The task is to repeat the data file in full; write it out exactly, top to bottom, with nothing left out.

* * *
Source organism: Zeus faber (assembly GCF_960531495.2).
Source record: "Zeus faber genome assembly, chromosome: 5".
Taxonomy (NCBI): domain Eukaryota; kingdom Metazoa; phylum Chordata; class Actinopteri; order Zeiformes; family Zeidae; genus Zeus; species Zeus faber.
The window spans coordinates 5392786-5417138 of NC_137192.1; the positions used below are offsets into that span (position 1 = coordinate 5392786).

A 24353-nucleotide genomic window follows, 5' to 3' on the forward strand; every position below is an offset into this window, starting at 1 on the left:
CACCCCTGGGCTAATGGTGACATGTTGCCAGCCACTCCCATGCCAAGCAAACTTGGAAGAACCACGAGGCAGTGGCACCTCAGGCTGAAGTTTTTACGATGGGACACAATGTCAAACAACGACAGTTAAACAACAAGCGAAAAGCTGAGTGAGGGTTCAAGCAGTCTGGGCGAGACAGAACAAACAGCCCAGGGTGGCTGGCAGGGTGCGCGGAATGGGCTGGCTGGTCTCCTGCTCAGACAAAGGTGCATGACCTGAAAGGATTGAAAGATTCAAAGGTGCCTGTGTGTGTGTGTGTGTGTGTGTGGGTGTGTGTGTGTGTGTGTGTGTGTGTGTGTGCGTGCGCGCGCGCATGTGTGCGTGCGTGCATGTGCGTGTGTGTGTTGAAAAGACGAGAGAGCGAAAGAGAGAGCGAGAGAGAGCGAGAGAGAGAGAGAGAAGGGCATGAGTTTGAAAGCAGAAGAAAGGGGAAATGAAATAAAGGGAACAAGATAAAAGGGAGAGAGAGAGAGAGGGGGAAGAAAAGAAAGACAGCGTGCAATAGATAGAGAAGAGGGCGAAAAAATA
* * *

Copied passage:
Source organism: Zeus faber (assembly GCF_960531495.2).
Source record: "Zeus faber genome assembly, chromosome: 5".
Taxonomy (NCBI): domain Eukaryota; kingdom Metazoa; phylum Chordata; class Actinopteri; order Zeiformes; family Zeidae; genus Zeus; species Zeus faber.
The window spans coordinates 5392786-5417138 of NC_137192.1; the positions used below are offsets into that span (position 1 = coordinate 5392786).

A 24353-nucleotide genomic window follows, 5' to 3' on the forward strand; every position below is an offset into this window, starting at 1 on the left:
CACCCCTGGGCTAATGGTGACATGTTGCCAGCCACTCCCATGCCAAGCAAACTTGGAAGAACCACGAGGCAGTGGCACCTCAGGCTGAAGTTTTTACGATGGGACACAATGTCAAACAACGACAGTTAAACAACAAGCGAAAAGCTGAGTGAGGGTTCAAGCAGTCTGGGCGAGACAGAACAAACAGCCCAGGGTGGCTGGCAGGGTGCGCGGAATGGGCTGGCTGGTCTCCTGCTCAGACAAAGGTGCATGACCTGAAAGGATTGAAAGATTCAAAGGTGCCTGTGTGTGTGTGTGTGTGTGTGTGGGTGTGTGTGTGTGTGTGTGTGTGTGTGTGTGCGTGCGCGCGCGCATGTGTGCGTGCGTGCATGTGCGTGTGTGTGTTGAAAAGACGAGAGAGCGAAAGAGAGAGCGAGAGAGAGCGAGAGAGAGAGAGAGAAGGGCATGAGTTTGAAAGCAGAAGAAAGGGGAAATGAAATAAAGGGAACAAGATAAAAGGGAGAGAGAGAGAGAGGGGGAAGAAAAGAAAGACAGCGTGCAATAGATAGAGAAGAGGGCGAAAAAATA